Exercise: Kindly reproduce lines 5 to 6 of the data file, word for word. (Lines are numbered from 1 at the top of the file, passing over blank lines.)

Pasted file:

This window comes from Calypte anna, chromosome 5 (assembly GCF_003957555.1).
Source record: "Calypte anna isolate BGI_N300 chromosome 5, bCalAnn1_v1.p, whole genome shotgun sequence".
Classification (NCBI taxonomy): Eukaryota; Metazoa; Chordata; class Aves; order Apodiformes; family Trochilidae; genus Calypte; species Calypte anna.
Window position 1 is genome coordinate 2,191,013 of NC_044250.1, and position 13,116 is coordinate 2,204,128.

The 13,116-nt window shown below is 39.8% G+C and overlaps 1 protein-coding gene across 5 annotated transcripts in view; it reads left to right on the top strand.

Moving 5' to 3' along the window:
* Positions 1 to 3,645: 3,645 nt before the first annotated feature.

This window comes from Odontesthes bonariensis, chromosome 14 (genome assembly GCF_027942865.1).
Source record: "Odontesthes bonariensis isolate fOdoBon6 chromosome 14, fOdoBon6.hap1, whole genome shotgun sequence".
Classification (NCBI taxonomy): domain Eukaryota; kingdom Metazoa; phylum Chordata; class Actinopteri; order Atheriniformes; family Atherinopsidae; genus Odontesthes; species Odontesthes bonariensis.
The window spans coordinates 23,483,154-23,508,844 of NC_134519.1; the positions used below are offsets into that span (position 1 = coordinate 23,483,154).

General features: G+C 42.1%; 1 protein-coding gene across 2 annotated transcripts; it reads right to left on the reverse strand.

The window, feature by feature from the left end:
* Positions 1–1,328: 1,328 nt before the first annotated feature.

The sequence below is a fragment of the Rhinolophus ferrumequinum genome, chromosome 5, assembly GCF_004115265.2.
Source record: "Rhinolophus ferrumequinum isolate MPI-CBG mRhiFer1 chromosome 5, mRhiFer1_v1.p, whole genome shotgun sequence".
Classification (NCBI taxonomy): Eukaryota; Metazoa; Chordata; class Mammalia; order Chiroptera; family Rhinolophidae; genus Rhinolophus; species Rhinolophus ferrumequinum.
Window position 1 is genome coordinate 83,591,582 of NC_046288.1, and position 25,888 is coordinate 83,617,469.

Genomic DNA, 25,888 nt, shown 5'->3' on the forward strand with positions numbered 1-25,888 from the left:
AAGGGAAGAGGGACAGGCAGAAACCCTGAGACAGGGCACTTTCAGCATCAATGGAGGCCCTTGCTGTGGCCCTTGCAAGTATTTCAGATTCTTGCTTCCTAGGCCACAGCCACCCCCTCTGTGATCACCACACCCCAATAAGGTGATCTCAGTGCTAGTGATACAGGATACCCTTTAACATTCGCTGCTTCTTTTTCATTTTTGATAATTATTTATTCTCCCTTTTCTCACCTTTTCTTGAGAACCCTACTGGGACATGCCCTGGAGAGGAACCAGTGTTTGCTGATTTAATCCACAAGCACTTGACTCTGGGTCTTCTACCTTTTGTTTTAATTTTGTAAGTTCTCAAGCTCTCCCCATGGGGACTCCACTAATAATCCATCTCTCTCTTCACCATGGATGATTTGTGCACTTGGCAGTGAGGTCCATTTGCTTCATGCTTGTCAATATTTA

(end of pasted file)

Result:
The 13,116-nt window shown below is 39.8% G+C and overlaps 1 protein-coding gene across 5 annotated transcripts in view; it reads left to right on the top strand.

Moving 5' to 3' along the window: